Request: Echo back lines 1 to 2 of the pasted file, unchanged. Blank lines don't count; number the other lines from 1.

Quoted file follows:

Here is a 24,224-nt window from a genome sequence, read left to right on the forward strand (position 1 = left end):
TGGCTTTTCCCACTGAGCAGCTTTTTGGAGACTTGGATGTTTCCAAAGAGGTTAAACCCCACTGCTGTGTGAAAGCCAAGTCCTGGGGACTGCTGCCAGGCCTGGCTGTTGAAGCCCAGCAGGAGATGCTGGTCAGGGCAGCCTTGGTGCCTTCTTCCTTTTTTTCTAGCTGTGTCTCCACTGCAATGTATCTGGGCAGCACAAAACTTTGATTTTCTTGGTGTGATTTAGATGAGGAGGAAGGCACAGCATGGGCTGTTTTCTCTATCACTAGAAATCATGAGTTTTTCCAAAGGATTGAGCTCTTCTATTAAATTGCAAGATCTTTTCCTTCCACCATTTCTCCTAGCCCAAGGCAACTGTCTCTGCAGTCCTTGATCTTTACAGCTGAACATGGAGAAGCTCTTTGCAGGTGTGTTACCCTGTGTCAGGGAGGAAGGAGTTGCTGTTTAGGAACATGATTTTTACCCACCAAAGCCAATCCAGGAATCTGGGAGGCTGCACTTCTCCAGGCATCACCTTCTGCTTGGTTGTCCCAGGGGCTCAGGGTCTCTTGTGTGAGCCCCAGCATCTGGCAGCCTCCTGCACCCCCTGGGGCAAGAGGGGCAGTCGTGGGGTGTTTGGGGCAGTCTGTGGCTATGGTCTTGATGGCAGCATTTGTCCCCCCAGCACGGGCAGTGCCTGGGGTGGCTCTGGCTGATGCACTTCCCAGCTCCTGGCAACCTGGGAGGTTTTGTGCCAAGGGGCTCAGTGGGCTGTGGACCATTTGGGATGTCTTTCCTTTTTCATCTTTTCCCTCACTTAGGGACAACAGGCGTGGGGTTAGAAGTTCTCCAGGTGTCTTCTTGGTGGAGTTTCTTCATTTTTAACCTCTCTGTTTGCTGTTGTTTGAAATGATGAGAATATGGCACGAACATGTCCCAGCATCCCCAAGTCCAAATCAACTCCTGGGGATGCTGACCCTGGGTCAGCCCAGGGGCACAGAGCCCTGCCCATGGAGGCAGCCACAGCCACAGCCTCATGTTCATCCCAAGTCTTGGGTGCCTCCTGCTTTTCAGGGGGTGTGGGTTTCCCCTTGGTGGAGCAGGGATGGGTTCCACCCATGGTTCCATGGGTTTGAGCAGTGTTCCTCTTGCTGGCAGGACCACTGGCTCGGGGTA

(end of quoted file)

Here is a 24,224-nt window from a genome sequence, read left to right on the forward strand (position 1 = left end):
TGGCTTTTCCCACTGAGCAGCTTTTTGGAGACTTGGATGTTTCCAAAGAGGTTAAACCCCACTGCTGTGTGAAAGCCAAGTCCTGGGGACTGCTGCCAGGCCTGGCTGTTGAAGCCCAGCAGGAGATGCTGGTCAGGGCAGCCTTGGTGCCTTCTTCCTTTTTTTCTAGCTGTGTCTCCACTGCAATGTATCTGGGCAGCACAAAACTTTGATTTTCTTGGTGTGATTTAGATGAGGAGGAAGGCACAGCATGGGCTGTTTTCTCTATCACTAGAAATCATGAGTTTTTCCAAAGGATTGAGCTCTTCTATTAAATTGCAAGATCTTTTCCTTCCACCATTTCTCCTAGCCCAAGGCAACTGTCTCTGCAGTCCTTGATCTTTACAGCTGAACATGGAGAAGCTCTTTGCAGGTGTGTTACCCTGTGTCAGGGAGGAAGGAGTTGCTGTTTAGGAACATGATTTTTACCCACCAAAGCCAATCCAGGAATCTGGGAGGCTGCACTTCTCCAGGCATCACCTTCTGCTTGGTTGTCCCAGGGGCTCAGGGTCTCTTGTGTGAGCCCCAGCATCTGGCAGCCTCCTGCACCCCCTGGGGCAAGAGGGGCAGTCGTGGGGTGTTTGGGGCAGTCTGTGGCTATGGTCTTGATGGCAGCATTTGTCCCCCCAGCACGGGCAGTGCCTGGGGTGGCTCTGGCTGATGCACTTCCCAGCTCCTGGCAACCTGGGAGGTTTTGTGCCAAGGGGCTCAGTGGGCTGTGGACCATTTGGGATGTCTTTCCTTTTTCATCTTTTCCCTCACTTAGGGACAACAGGCGTGGGGTTAGAAGTTCTCCAGGTGTCTTCTTGGTGGAGTTTCTTCATTTTTAACCTCTCTGTTTGCTGTTGTTTGAAATGATGAGAATATGGCACGAACATGTCCCAGCATCCCCAAGTCCAAATCAACTCCTGGGGATGCTGACCCTGGGTCAGCCCAGGGGCACAGAGCCCTGCCCATGGAGGCAGCCACAGCCACAGCCTCATGTTCATCCCAAGTCTTGGGTGCCTCCTGCTTTTCAGGGGGTGTGGGTTTCCCCTTGGTGGAGCAGGGATGGGTTCCACCCATGGTTCCATGGGTTTGAGCAGTGTTCCTCTTGCTGGCAGGACCACTGGCTCGGGGTA